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To predict underwater volcano eruptions, scientist looks at images from space

By Hiroshima University Department of Public Relations

A new study monitored satellite images to obtain seawater discoloration data as a novel indicator in detecting if an underwater volcano’s eruption is imminent.

Nishinoshima Island discolored seawater colorimetric data

This image illustrates the colorimetric data of discolored seawater in four directions (north, east, south, and west) around Nishinoshima Island in 2020. The study investigated the color characteristics of the water to validate if the data obtained by SGLI accurately captures the actual conditions of the discolored seawater. It detected significant fluctuations in the distribution of chemicals in Nishinoshima Island, estimated from SGLI data, about one month even before the volcano became active. (Photo courtesy of Yuji Sakuno)


A new study suggests seawater discoloration data obtained from satellite images as a novel criterion in predicting if eruption looms for an underwater volcano.

There have been frequent eruptions of submarine volcanoes in recent years. The past two years alone recorded the explosions of Anak Krakatau in Indonesia, White Island in New Zealand, and Nishinoshima Island in Japan. Observing signs of volcanic unrest is crucial in providing life-saving information and ensuring that air and maritime travel are safe in the area.

Although predicting when a volcano will erupt can be difficult as each behaves differently, scientists are on the lookout for these telltale signs: heightened seismic activity, expansion of magma pools, increases in volcanic gas release, and temperature rises. 

For submarine volcanoes, Yuji Sakuno, remote sensing specialist and associate professor at Hiroshima University’s Graduate School of Advanced Science and Engineering, proposed a new indicator — seawater color.

The relationship between the chemical composition of discolored seawater and volcanic activity has been known for a long time. Still, there have been very few quantitative studies that used remote sensing to explore it. And among these few studies, only the reflectance pattern of discolored seawater has been analyzed.

“This is an extremely challenging research result for predicting volcanic disasters that have frequently occurred in various parts of the world in recent years using a new index called seawater color,” Sakuno said.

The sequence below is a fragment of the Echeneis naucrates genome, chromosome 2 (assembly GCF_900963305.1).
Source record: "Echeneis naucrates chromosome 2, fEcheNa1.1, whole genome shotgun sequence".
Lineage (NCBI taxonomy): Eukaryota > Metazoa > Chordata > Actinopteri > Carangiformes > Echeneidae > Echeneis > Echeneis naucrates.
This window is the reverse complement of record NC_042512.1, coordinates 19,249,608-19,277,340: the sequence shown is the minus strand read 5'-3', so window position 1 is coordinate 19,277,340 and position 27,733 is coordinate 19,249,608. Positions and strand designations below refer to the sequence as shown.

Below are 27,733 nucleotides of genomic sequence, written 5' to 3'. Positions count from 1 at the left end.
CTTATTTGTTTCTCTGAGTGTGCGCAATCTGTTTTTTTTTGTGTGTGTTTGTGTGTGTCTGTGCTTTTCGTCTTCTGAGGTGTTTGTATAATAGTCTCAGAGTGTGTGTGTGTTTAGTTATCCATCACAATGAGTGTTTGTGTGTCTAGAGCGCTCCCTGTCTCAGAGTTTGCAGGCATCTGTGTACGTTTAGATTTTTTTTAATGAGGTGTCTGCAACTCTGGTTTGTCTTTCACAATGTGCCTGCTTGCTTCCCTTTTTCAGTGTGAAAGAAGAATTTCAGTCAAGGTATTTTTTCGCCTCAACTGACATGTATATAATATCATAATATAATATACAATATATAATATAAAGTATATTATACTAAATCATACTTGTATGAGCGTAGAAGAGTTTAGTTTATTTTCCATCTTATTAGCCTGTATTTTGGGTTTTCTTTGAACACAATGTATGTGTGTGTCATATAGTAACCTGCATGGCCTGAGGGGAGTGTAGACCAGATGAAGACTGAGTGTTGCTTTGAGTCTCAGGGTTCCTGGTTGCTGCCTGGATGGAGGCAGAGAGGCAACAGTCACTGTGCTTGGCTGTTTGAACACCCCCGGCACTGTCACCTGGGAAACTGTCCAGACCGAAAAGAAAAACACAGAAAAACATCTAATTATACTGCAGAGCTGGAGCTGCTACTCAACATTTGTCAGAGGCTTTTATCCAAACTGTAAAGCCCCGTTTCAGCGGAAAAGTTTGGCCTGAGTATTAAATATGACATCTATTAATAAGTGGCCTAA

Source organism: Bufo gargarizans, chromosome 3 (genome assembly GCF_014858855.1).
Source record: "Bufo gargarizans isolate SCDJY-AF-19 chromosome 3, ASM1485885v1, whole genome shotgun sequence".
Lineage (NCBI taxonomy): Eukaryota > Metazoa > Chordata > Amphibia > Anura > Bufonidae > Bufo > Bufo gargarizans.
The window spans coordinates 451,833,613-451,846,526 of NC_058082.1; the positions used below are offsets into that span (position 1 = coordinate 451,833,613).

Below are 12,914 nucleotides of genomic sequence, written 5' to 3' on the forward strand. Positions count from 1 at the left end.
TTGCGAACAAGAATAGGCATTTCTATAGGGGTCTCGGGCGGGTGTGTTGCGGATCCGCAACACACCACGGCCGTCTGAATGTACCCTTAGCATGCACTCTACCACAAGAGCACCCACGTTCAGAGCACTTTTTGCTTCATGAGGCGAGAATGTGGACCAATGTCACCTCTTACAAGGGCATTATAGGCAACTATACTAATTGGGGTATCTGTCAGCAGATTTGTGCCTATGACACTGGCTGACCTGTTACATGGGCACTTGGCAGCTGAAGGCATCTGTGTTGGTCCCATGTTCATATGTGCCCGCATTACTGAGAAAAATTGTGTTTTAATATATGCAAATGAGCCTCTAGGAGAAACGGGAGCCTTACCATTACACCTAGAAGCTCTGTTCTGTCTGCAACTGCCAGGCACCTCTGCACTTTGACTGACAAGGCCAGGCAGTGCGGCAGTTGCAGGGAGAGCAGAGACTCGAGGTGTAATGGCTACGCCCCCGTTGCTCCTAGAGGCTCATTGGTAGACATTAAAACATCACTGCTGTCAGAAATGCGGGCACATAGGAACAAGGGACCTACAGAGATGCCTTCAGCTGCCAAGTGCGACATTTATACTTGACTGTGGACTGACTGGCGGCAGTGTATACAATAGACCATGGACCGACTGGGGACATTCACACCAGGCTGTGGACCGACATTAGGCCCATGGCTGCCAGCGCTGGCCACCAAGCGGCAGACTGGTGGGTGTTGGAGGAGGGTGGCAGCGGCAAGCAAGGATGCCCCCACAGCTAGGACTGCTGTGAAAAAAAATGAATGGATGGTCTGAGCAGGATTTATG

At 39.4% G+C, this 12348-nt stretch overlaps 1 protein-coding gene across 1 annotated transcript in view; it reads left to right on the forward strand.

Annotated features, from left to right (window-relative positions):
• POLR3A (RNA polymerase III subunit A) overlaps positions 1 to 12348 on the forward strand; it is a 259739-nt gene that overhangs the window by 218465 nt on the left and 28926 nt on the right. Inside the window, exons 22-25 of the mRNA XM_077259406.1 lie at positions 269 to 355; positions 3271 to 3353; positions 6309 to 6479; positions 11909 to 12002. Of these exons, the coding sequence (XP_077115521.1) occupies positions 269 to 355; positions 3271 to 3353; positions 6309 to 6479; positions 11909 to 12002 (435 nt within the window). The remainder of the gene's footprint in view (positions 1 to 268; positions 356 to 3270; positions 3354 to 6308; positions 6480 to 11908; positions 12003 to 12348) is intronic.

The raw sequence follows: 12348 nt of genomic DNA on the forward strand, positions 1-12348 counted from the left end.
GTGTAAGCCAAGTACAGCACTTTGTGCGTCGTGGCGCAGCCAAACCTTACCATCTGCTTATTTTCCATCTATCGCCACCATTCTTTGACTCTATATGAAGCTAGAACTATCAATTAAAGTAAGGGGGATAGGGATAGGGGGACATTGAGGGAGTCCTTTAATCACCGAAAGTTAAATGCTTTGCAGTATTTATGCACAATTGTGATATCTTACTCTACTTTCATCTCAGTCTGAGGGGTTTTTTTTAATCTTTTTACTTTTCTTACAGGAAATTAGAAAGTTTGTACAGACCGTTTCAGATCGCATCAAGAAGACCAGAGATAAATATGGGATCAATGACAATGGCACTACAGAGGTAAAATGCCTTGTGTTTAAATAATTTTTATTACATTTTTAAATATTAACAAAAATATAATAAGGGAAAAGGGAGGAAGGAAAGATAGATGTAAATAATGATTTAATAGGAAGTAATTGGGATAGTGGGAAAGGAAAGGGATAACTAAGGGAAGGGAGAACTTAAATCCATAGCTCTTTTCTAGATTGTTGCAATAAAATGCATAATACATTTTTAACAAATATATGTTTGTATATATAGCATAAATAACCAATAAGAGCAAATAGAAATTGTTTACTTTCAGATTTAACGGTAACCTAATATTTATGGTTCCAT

“I was the first in the world to propose the relationship between the seawater color information obtained from satellites and the chemical composition around submarine volcanoes.”

The findings of the study are published in the April 2021 issue of the journal Water.

This photo shows a sample of the (Fe + Al)/Si distribution as a volcanic activity index from May 16 to June 25 around Nishinoshima Island: (a) May 16–23, 2020, (b) May 24–31, 2020, (c) June 1–8, 2020, (d) June 9–16, 2020, (e) June 17–24, 2020, (f) June 25–July 2, 2020. It is mapped by applying the equation ((Fe+Al)/Si)=45.4(x)−13.3 to the SGLI data. From this, it can be seen that during this period, the distribution on the northeastern part of the island rises, and then the discoloration gradually progresses to the sea area around the island, before it disappears. Nishinoshima Island is located approximately 1,000 km south of Tokyo, Japan. The original data used for this product have been supplied by JAXA’s JASMES (JAXA Satellite Monitoring for Environmental Studies). (JAXA/Yuji Sakuno)

Sakuno explained that volcanoes release chemicals depending on their activity, and these can change the color of the surrounding seawater. A higher proportion of iron can cause a yellow or brown discoloration, while increased aluminum or silicon can stain the water with white splotches.

One problem, however, is that sunlight can also play tricks on seawater color. The study looked at how past research that chromatically analyzed hot spring water overcame this hurdle and fixed brightness issues. A relational model between seawater color and chemical composition was developed using the XYZ colorimetric system.

Sakuno examined images of Nishinoshima Island captured last year by Japan’s GCOM-C SGLI and Himawari-8 satellites. Himawari-8 was used to observe volcanic activity and GCOM-C SGLI to get seawater color data. GCOM-C SGLI’s short observation cycle — it takes pictures of the ocean every 2-3 days — and high spatial resolution of 250 m makes it an ideal choice for monitoring. 

Using the new indicator, Sakuno checked satellite data from January to December 2020 and was able to pick up signs of looming volcanic unrest in Nishinoshima Island approximately a month before it even started.

“In the future, I would like to establish a system that can predict volcanic eruptions with higher accuracy in cooperation with the Japan Aerospace Exploration Agency (JAXA), the Maritime Security Agency, which is monitoring submarine volcanoes, and related research,” he said.

(Research news authored by Mikas Matsuzawa)

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Inquiries on the study
Associate Professor Yuji Sakuno
Graduate School of Advanced Science and Engineering, Hiroshima University
E-mail: sakuno*hiroshima-u.ac.jp
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Hiroshima University Department of Public Relations
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